Both Uganda's protesters and its government draw lessons from Egypt revolution(Read article summary)
Opposition 'walk to work' protests continue to test Ugandan President Yoweri Museveni's tenuous commitment to democratic freedoms.
Together with Democratic Party leader Norbert Mao, he was being held at a prison outside Uganda's capital, Kampala for participating in the "walk to work" campaign that protests current high fuel prices.
Five people, including 2-year-old Juliana Nulwanga, have been shot dead in the protests in different parts of the country in the past two weeks while dozens are nursing bullet wounds.
Last Thursday – the fourth time that Mr. Besigye was blocked from participating in the protests – Professor Mahmood Mamdani, the director of the Makerere Institute of Social Research, delivered an important analysis of the events at a Rotary International District Conference.
"Both the opposition that has taken to walking and government that is determined to get them to stop walking are driven by the memory of a single event," said Mr. Mamdani at the conference. "The memory of Tahrir Square feeds opposition hopes and fuels government fears. For many in the opposition, Egypt has come to signify the promised land around the proverbial corner. For many in government, Egypt spells a fundamental challenge to power, one that must be resisted, whatever the cost."
It’s the memory of the Egyptian revolution spawned in Cairo's Tahrir Square that has driven President Yoweri Museveni’s regime in Uganda to allege that the protests are aimed at removing a legitimate government.
Mr. Museveni told journalists that the protests are tantamount to treason, but we have not yet seen this charge slapped on the opposition – yet. (Mr. Besigye has been jailed for treason by Museveni before, however.)
The government has deployed security forces on almost every corner in every neighborhood in the city, like never before, and the reason we were earlier given was the frequent terrorism threats the country receives from the Somali militants.
"Matters have reached a point where even the hint of protest evokes maximum reaction from government," says Mamdani. "So much so that a government which only a few weeks ago came to power with an overwhelming majority today appears to lack not only flexibility but also an exit strategy. For civilians, supporters and skeptics alike, the sight of military resources deployed to maintain civil order in the streets, has come to blur the line between civil police and military forces as those in power insist on treating even the simplest of civil protest as if it were an armed rebellion."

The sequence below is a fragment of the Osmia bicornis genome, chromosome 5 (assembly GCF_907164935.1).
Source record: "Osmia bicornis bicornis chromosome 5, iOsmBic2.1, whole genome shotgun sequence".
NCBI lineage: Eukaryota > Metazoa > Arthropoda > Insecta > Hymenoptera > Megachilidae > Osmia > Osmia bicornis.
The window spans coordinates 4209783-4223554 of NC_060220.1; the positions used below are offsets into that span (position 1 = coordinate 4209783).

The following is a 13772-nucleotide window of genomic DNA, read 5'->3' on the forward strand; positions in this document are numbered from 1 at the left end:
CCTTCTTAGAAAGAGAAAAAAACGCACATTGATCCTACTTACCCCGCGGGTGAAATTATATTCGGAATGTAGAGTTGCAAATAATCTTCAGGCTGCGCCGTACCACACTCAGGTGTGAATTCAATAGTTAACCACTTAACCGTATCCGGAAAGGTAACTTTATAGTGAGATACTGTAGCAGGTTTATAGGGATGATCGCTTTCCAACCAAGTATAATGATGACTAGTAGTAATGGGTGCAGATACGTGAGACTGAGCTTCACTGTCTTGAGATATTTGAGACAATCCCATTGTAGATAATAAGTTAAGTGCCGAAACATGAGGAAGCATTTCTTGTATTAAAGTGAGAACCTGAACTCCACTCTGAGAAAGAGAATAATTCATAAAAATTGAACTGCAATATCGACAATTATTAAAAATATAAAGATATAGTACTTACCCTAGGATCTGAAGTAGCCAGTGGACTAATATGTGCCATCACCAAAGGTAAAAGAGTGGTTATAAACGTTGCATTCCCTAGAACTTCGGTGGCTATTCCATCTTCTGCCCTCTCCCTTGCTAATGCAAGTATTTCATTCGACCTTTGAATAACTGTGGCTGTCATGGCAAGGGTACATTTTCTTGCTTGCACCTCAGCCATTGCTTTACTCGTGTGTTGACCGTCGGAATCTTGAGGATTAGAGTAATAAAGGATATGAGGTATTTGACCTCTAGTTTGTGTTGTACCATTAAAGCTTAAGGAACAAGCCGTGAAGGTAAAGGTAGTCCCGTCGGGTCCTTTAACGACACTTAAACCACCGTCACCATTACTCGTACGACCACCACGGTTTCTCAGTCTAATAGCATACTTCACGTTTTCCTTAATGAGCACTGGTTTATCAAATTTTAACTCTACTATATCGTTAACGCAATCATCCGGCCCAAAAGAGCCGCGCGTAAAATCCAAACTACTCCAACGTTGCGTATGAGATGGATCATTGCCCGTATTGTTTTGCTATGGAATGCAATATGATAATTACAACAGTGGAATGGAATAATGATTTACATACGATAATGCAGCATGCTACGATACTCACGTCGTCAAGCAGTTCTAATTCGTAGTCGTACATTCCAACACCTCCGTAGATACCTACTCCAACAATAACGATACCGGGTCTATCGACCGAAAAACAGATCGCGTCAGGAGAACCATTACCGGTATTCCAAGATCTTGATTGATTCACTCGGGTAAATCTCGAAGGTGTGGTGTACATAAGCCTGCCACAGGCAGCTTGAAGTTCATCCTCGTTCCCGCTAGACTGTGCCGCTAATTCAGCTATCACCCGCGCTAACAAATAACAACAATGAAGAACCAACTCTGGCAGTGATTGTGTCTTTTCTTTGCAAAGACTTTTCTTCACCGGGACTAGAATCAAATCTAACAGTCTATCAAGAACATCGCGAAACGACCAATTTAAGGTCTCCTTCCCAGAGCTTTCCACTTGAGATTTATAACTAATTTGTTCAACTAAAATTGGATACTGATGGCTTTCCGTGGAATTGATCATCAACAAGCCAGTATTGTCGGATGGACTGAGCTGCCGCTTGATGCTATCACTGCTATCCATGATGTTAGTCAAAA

The Uganda Communications Commission and Uganda Broadcasting Council have come out to warn the media against messages that might be seen to promote “ethnic prejudice, civil violence, and public insecurity.” Journalists have been threatened with phone calls and text messages, while others have been trailed by security agents in the past two weeks.
Earlier this week, I paid a visit to Brenda Nalwendo, a young pregnant woman who was shot in this week’s protests. Her unborn baby is OK, but gruesome injuries she suffered were clear as she sat in the hospital bed, and they demonstrate the kind of brutality Ugandans have faced recently.
It is such pictures and such peoples' stories that the government is eager to hide. But with some young Ugandans now using the Internet to give first-hand accounts of events as they happen, the coverage of these demonstrations has been very effective on Facebook and Twitter. As long as the social media is not blocked, the story of those protesting in a country where protests have become almost illegal, will continue to be told.
Mamdani summed up the significance of the protests.
"Whatever its outcome, ‘walk to work’ must make us rethink the practice of democracy in Uganda… No matter how small the numbers involved in the developments we know as ‘walk to work’, there is no denying its sheer intellectual brilliance. That brilliance lies in its simplicity, in its ability to confer on the simplest of human activities, walking, a major political significance: the capacity to say no."
--- Rosebell Kagumire is an independent Ugandan journalist who blogs at Rosebell's Blog.